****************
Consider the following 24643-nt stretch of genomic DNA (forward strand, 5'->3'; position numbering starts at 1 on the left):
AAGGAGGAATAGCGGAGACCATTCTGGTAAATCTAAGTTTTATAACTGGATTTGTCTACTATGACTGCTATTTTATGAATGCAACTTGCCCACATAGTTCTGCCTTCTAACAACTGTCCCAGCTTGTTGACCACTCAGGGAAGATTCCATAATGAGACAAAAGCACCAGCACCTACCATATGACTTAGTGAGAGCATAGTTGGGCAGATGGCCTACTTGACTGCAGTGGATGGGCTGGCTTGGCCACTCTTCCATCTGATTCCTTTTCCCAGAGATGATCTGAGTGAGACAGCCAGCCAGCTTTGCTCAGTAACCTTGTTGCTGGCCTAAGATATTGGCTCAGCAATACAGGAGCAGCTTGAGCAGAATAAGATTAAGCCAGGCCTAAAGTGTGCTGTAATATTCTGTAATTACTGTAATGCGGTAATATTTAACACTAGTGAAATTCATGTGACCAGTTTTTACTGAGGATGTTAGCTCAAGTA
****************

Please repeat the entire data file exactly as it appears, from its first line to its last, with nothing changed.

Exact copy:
Consider the following 24643-nt stretch of genomic DNA (forward strand, 5'->3'; position numbering starts at 1 on the left):
AAGGAGGAATAGCGGAGACCATTCTGGTAAATCTAAGTTTTATAACTGGATTTGTCTACTATGACTGCTATTTTATGAATGCAACTTGCCCACATAGTTCTGCCTTCTAACAACTGTCCCAGCTTGTTGACCACTCAGGGAAGATTCCATAATGAGACAAAAGCACCAGCACCTACCATATGACTTAGTGAGAGCATAGTTGGGCAGATGGCCTACTTGACTGCAGTGGATGGGCTGGCTTGGCCACTCTTCCATCTGATTCCTTTTCCCAGAGATGATCTGAGTGAGACAGCCAGCCAGCTTTGCTCAGTAACCTTGTTGCTGGCCTAAGATATTGGCTCAGCAATACAGGAGCAGCTTGAGCAGAATAAGATTAAGCCAGGCCTAAAGTGTGCTGTAATATTCTGTAATTACTGTAATGCGGTAATATTTAACACTAGTGAAATTCATGTGACCAGTTTTTACTGAGGATGTTAGCTCAAGTA